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How to Beat Luxury’s Long, Slow Recovery, According to Bain

Luxury sales overall won’t likely get back to pre-pandemic levels before 2022. But a few brands are already surging ahead of the pack.
A luxury shopper outside a Prada store in Chengdu
A shopper outside a Prada store in Chengdu. Shutterstock. (Shutterstock)
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The luxury sector is on the mend after plunging by nearly a quarter this year. But most brands are in for a long slog, Bain & Co. said in the latest edition of its closely watched report on the industry released Wednesday.

Most executives don’t expect revenues to return to pre-pandemic levels before the second half of 2022, Bain said. The consultancy sees luxury sales rebounding to between 85 and 92 percent of 2019 levels next year. Tourist spending, a key driver for sales of high-end products, is only expected to rebound between 25 percent and one-half of 2019 levels.

The burden of the pandemic’s lengthy impact won’t be borne equally, however, with some brands surging ahead while others struggle. That was already evident this summer, when Kering’s Bottega Veneta and the LVMH fashion division (which includes Louis Vuitton and Dior) got back to double-digit growth for the third-quarter, while Tods and Ferragamo continued to post double-digit declines.

“You’re going to see a small number of brands outperforming, with a big tail of brands lagging behind,” said Claudia D’Arpizio, a partner at Bain and co-author of the report. “There are some brands who were stuck with an older formula and but were still doing fine, and now that’s a really dangerous place to be.”


Even as a fresh wave of lockdowns to contain the coronavirus roils retail sales in the US and Europe, some companies will likely end the year with nearly flat sales rather than the average drop of more than 20 percent, she said.

So what will it take to land in the winning camp?

A strong infrastructure in China will be key, as that market continues to surge ahead. Chinese consumers – already the growth engine for luxury before the pandemic – are rapidly shifting their purchases from international shopping trips to online orders and visits to the mall closer to home. Bain estimates sales in Mainland China grew by 45 percent to €44 billion this year.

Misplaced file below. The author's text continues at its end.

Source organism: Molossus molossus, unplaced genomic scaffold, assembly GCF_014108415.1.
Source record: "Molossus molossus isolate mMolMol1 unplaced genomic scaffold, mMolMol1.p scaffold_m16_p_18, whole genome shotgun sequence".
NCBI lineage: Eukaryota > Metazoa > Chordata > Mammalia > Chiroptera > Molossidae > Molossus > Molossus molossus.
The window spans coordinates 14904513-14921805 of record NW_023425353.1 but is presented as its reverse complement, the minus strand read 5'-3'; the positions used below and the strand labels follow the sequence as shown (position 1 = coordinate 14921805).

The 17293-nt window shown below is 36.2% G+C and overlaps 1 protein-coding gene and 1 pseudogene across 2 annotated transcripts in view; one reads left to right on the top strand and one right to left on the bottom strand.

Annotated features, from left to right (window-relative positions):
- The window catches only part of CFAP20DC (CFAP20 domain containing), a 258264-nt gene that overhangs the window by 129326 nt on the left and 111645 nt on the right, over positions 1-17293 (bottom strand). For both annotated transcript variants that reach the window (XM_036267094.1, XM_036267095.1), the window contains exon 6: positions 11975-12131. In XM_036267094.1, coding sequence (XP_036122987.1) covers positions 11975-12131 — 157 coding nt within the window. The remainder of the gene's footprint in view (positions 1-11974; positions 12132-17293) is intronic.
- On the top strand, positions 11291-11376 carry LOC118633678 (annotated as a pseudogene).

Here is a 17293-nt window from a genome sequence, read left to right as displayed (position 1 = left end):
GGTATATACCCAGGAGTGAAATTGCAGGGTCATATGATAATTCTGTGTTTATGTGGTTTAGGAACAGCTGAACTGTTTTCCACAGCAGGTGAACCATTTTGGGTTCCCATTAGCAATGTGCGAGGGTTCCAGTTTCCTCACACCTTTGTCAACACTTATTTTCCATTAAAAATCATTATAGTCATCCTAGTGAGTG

“The Chinese will not travel as much as they used [to], so having good presence in retail as well as online functions will be a strong mitigator,” d’Arpizio said.

Brands also need to “engage consumers in an ongoing conversation,” d’Arpizio said, connecting to customers through social media, e-commerce, and store associates who reach out to clients at a distance. Even before the pandemic, the majority of purchases were influenced by online touch points. Maintaining that dialogue is only more important now, with coronavirus continuing to put tourist flows and store foot traffic in question.

Offering the right entry-priced products will also be key. Luxury brands have long offered more affordable items, like card holders and sunglasses, to cash in with a broader range of consumers on clout built up through red carpets, runway shows, and top-end handbags. This year, accessibly-priced items surged, accounting for 50 percent of volumes, Bain said.

The strongest luxury brands are investing in novelty in this space, with entry-price products that are both “original and authentic,” according to d’Arpizio. “This is an important task for creative teams: not to just do creativity at the top of the pyramid but to deliver it through all price points.”

Further Reading

How Lockdown 2.0 Is Hitting the Supply Chain

The first wave of the pandemic devastated fashion’s supply chain. Fresh restrictions in Europe this month have already led to more cancellations and price pressure, and more pain is on the horizon as cases worsen in North America.

About the author
Robert Williams
Robert Williams

Robert Williams is Luxury Editor at the Business of Fashion. He is based in Paris and drives BoF’s coverage of the dynamic luxury fashion sector.

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